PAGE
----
Your standard is yours. It does not apply to anyone else but you. Nor should you apply it to anyone else, lest you become a pharisee. You live with your standard and find joy in keeping it. If the Holy Spirit moves you to reconsider, then most likely you will and He will guide you on any changes to make. Otherwise, go forth and rejoice because your witness speaks volumes about the integrity of Christian men. I hope your wife sees your actions and praises God for the Mighty Man of Valor she is married to. Yes, you are a Mighty Man of Valor because you are willing to take a stand where most other men would "give in" to convention.

Blessings and prosperity to you, my brother.

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While I understand the motivation and the thought process there are aspects I disagree with. 

First, taking this as far as you do creates two separate classes of people, men and women and they are not treated equally.  This I have a great deal of problem with.   One group you can have a meal with, drive in car with and such, the other group you cannot do those things.   There can never be equality when we do not treat each other equally. 

In my current position we have roughly 50/50 split between men and women.  We do not leave the office often, but there are times when we have to go to other parts of the state.  We have one vehicle for the office so if two people are going (which is all we typically send) then they are going to have to be in the same vehicle for the drive there and back.   I have done this a dozen times over the last 3.5 years and probably half the trips have been with a female, though I do not know for sure as I never gave it any thought. 

Which leads to my next bone of contention, why in the world would being in a car driving to a dairy farm, or sitting at a restaurant eating a meal give my wife a reason to question my relationship to her?   Is the trust of a marriage that fragile that even such a mundane thing could cause problems?  We will hit our 25th anniversary next year and yes, we pretty much blindly trust the other one.  If I tell her I am driving down to such and such a place with Becky (a made up name) she does not automatically assume there is something going on.   My wife is an RN and she does volunteer work with others from her hospital.  They go in pairs to places to do health screenings or shots or what have you.  Sometimes it is with a male, sometimes it is with a female.  I have never thought when it was with a male..."hmmm, I wonder if she is messing around on me".   Our faith in each other is stronger than that.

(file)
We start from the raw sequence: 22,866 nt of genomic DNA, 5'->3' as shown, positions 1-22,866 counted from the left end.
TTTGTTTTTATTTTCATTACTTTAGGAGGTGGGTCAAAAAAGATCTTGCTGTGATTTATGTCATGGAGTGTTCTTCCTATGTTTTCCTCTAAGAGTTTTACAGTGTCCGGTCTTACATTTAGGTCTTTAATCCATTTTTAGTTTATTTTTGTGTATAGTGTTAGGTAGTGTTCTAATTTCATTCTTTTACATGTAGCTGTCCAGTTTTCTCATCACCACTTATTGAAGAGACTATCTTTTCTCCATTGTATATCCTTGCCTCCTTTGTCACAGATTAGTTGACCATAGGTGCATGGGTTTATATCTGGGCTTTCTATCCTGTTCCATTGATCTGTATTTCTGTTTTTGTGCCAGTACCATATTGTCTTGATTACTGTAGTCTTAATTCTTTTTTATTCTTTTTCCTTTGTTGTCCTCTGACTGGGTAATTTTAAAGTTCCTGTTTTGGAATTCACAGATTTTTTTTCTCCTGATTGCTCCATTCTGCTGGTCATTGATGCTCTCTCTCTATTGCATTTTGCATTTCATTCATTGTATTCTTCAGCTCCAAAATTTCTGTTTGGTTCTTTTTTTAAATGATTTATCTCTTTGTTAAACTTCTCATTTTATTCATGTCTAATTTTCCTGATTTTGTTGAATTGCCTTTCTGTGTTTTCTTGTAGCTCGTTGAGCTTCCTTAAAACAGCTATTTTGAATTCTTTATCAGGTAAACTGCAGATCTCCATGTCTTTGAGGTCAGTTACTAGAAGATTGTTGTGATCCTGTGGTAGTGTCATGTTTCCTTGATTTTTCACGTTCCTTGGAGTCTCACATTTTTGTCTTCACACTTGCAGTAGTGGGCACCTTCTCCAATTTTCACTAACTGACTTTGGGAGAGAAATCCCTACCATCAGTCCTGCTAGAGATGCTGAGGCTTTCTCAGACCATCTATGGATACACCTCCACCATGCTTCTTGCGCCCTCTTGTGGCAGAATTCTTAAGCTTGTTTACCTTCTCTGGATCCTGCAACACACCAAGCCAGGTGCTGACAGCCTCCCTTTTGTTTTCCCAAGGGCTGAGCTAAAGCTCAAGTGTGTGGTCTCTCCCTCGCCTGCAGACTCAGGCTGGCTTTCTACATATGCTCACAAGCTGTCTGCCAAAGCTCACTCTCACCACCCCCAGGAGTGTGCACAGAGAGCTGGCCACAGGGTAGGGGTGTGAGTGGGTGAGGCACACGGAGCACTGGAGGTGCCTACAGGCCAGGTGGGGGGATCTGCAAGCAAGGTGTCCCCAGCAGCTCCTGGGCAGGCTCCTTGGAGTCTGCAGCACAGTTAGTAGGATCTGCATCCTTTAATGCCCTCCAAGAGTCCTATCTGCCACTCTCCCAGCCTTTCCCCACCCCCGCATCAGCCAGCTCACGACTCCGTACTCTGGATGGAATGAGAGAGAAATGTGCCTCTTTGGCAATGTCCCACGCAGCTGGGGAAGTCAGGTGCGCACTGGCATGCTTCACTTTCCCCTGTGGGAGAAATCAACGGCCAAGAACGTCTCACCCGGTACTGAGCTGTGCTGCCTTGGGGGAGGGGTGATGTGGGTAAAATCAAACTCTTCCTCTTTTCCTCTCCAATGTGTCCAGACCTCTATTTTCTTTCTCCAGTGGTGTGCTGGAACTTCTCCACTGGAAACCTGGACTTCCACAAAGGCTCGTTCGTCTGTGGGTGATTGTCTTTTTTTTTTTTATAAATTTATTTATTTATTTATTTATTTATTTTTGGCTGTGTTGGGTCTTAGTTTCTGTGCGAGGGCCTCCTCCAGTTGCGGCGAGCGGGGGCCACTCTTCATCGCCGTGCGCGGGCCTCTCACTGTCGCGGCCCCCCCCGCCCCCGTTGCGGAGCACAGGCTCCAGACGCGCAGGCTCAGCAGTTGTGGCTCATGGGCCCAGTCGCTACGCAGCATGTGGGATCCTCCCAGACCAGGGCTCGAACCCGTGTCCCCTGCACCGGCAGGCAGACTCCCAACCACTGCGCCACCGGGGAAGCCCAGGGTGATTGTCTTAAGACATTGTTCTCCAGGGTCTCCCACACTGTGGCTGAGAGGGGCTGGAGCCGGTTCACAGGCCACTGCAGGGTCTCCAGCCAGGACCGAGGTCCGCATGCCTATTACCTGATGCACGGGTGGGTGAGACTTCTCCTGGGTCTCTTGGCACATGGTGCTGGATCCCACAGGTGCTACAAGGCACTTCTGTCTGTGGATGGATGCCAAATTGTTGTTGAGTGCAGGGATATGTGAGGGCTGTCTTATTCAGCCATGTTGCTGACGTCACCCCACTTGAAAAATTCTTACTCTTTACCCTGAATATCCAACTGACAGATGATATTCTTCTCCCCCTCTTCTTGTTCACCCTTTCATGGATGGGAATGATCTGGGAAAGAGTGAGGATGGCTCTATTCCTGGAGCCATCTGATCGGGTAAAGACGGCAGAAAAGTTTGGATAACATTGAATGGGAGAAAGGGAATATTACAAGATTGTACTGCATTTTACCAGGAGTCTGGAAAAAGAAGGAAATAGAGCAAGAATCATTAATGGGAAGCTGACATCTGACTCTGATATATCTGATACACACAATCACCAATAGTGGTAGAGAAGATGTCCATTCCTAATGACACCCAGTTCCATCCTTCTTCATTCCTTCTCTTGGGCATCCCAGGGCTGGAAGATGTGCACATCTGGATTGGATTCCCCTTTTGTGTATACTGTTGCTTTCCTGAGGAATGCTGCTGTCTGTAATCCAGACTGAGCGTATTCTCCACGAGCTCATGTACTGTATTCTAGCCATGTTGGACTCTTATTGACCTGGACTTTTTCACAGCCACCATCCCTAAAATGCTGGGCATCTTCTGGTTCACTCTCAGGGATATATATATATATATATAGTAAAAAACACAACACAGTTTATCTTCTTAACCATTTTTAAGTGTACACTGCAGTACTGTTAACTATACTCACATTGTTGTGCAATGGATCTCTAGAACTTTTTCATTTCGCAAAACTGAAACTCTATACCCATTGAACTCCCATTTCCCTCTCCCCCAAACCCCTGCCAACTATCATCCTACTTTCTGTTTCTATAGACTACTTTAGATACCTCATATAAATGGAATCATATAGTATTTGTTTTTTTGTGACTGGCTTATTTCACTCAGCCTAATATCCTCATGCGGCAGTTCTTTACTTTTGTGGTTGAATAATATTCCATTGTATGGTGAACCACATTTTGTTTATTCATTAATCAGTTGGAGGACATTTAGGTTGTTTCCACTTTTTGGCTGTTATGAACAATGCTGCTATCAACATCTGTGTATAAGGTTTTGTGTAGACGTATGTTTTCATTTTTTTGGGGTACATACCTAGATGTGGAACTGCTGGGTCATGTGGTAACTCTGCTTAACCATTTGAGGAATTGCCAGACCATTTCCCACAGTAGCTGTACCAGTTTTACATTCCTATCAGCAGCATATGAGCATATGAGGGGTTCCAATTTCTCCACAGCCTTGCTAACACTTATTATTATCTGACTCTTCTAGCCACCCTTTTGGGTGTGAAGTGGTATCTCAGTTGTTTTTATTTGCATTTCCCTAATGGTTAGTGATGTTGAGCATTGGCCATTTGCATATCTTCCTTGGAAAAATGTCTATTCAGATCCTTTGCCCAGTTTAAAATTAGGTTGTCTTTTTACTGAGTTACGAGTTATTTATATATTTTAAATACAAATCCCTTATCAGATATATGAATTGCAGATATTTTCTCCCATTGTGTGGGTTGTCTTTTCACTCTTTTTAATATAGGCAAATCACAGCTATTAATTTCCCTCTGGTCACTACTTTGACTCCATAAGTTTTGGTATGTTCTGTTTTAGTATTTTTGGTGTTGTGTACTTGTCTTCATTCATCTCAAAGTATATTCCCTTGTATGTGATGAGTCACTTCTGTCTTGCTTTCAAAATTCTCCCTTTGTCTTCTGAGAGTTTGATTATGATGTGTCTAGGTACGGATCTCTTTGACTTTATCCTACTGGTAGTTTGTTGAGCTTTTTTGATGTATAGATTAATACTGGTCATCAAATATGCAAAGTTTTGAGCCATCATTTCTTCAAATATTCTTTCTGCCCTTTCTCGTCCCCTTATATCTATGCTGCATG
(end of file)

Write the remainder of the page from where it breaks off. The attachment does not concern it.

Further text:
Finally, the "appearance of evil" thing confounds me also.   If someone see two people of the opposite sex who are not married to each other eating a meal or driving in car together, and they assume something is going on. I say the problem is with that person, not with the action of the two people.   In someways this is a no brainier, but this idea that such mundane actions could give the "appearance of evil" is purely a religions view.   Two people alone in a hotel room, sure that is a problem.  Two people driving in car or eating a meal should not be.   It is my personal opinion that if one sees those mundane actions and thinks evil things might be happening, there is something wrong with that person, something in their mindset that would take them to such conclusions. 

 

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1 minute ago, Running Gator said:

While I understand the motivation and the thought process there are aspects I disagree with. 

First, taking this as far as you do creates two separate classes of people, men and women and they are not treated equally.  This I have a great deal of problem with.   One group you can have a meal with, drive in car with and such, the other group you cannot do those things.   There can never be equality when we do not treat each other equally.